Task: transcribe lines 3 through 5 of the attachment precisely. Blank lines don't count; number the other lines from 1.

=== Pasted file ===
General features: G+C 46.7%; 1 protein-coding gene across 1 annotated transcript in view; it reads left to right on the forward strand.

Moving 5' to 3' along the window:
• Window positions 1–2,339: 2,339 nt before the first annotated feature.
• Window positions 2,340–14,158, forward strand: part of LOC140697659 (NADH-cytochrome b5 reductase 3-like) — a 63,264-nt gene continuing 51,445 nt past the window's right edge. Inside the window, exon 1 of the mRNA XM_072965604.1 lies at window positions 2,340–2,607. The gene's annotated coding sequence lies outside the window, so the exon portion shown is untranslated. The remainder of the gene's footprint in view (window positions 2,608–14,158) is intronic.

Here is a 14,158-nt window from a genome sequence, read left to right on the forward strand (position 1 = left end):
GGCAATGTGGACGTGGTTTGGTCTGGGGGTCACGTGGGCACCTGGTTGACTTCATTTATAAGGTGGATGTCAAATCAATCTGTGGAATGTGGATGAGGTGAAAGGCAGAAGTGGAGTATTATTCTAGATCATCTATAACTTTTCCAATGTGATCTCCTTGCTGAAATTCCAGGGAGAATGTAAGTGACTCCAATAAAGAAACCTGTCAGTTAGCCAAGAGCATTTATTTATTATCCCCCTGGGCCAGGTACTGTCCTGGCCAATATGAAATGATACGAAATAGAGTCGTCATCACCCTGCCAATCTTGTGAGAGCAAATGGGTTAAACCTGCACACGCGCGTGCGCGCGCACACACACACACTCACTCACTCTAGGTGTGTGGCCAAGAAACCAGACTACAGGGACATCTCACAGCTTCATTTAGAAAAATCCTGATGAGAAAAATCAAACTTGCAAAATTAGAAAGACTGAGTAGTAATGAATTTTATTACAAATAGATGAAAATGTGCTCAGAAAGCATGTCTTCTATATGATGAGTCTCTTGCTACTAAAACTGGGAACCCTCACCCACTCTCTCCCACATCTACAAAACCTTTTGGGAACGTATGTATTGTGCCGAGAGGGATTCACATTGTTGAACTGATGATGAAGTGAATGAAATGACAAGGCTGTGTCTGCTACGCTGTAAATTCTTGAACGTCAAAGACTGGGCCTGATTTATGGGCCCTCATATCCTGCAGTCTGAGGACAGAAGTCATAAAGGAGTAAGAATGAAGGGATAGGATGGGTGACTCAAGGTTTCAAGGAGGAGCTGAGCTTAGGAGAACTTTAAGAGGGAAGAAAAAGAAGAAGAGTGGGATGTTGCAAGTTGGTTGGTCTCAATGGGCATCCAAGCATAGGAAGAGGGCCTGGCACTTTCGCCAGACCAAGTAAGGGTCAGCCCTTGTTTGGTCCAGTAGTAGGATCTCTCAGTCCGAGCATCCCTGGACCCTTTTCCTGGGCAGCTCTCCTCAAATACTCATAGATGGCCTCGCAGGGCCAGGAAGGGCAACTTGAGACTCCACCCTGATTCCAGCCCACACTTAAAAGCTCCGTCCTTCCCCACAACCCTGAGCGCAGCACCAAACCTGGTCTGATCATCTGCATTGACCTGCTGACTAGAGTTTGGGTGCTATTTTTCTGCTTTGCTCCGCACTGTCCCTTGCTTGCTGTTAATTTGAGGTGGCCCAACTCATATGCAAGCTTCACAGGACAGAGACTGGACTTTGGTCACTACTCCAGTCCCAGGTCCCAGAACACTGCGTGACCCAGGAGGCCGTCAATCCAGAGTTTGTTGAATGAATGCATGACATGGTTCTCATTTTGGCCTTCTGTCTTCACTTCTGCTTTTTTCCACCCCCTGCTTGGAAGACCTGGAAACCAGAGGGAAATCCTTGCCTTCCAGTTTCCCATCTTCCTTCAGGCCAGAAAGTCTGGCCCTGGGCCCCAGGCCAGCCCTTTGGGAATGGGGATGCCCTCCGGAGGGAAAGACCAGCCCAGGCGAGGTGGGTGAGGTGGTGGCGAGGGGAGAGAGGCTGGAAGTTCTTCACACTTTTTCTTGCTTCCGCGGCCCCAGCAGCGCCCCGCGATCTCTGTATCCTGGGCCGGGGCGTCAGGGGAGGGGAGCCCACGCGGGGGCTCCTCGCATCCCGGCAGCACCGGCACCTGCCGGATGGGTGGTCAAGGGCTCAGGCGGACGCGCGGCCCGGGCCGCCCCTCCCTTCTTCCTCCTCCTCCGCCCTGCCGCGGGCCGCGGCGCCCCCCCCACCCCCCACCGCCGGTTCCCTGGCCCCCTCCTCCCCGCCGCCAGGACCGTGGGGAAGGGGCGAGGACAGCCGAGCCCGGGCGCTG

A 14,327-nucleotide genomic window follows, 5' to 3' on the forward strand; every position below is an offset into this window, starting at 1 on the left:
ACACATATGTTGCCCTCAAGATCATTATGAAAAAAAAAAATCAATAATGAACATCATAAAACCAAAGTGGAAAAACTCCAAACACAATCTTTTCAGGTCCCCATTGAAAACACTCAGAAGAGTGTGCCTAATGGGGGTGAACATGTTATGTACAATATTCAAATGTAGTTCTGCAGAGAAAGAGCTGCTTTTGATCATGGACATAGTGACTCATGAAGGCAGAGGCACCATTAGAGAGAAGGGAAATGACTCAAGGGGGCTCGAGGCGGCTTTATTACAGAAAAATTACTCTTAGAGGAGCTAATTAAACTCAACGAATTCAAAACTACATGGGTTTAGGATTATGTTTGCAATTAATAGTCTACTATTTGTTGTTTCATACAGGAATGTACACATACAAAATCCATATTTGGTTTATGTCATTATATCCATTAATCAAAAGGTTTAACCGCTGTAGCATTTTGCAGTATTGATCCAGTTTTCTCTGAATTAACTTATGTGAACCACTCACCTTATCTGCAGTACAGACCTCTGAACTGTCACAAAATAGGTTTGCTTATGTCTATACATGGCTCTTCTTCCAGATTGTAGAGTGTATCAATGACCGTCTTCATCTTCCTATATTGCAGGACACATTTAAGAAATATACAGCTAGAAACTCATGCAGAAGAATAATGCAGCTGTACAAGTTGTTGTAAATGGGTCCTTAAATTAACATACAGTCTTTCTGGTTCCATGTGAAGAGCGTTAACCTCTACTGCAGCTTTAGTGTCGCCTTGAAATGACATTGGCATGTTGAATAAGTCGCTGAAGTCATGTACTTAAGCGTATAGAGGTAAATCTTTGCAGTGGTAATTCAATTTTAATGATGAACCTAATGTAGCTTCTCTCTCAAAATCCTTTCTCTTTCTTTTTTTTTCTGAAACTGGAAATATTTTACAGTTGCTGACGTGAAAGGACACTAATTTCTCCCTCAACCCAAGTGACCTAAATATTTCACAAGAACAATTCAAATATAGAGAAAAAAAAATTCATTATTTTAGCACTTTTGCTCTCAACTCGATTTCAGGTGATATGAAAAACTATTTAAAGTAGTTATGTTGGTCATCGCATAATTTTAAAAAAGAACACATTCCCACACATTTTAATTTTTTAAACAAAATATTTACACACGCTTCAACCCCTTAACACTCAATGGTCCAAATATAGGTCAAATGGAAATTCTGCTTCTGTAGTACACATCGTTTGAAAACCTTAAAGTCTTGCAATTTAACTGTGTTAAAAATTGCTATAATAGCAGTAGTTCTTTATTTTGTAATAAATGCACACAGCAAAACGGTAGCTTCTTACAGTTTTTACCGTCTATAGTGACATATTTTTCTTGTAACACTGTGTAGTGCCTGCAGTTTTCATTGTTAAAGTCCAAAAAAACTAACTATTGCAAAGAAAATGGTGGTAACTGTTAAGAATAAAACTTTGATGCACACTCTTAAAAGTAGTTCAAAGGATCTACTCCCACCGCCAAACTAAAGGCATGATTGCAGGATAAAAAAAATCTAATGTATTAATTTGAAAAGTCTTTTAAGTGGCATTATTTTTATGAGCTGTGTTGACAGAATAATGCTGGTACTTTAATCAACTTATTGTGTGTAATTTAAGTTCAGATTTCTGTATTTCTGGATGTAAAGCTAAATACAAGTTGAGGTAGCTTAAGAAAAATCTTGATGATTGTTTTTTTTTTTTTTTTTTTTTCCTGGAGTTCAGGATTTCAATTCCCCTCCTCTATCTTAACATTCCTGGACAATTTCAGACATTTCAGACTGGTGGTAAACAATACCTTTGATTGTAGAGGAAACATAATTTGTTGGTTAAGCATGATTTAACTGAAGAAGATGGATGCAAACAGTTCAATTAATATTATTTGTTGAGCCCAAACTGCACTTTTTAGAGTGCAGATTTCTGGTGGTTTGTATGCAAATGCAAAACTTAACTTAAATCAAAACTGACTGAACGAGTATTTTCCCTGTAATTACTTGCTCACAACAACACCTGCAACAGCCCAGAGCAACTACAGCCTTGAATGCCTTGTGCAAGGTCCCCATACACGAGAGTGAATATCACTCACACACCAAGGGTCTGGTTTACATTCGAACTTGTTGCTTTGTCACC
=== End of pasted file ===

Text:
• Window positions 1–2,339: 2,339 nt before the first annotated feature.
• Window positions 2,340–14,158, forward strand: part of LOC140697659 (NADH-cytochrome b5 reductase 3-like) — a 63,264-nt gene continuing 51,445 nt past the window's right edge. Inside the window, exon 1 of the mRNA XM_072965604.1 lies at window positions 2,340–2,607. The gene's annotated coding sequence lies outside the window, so the exon portion shown is untranslated. The remainder of the gene's footprint in view (window positions 2,608–14,158) is intronic.

Here is a 14,158-nt window from a genome sequence, read left to right on the forward strand (position 1 = left end):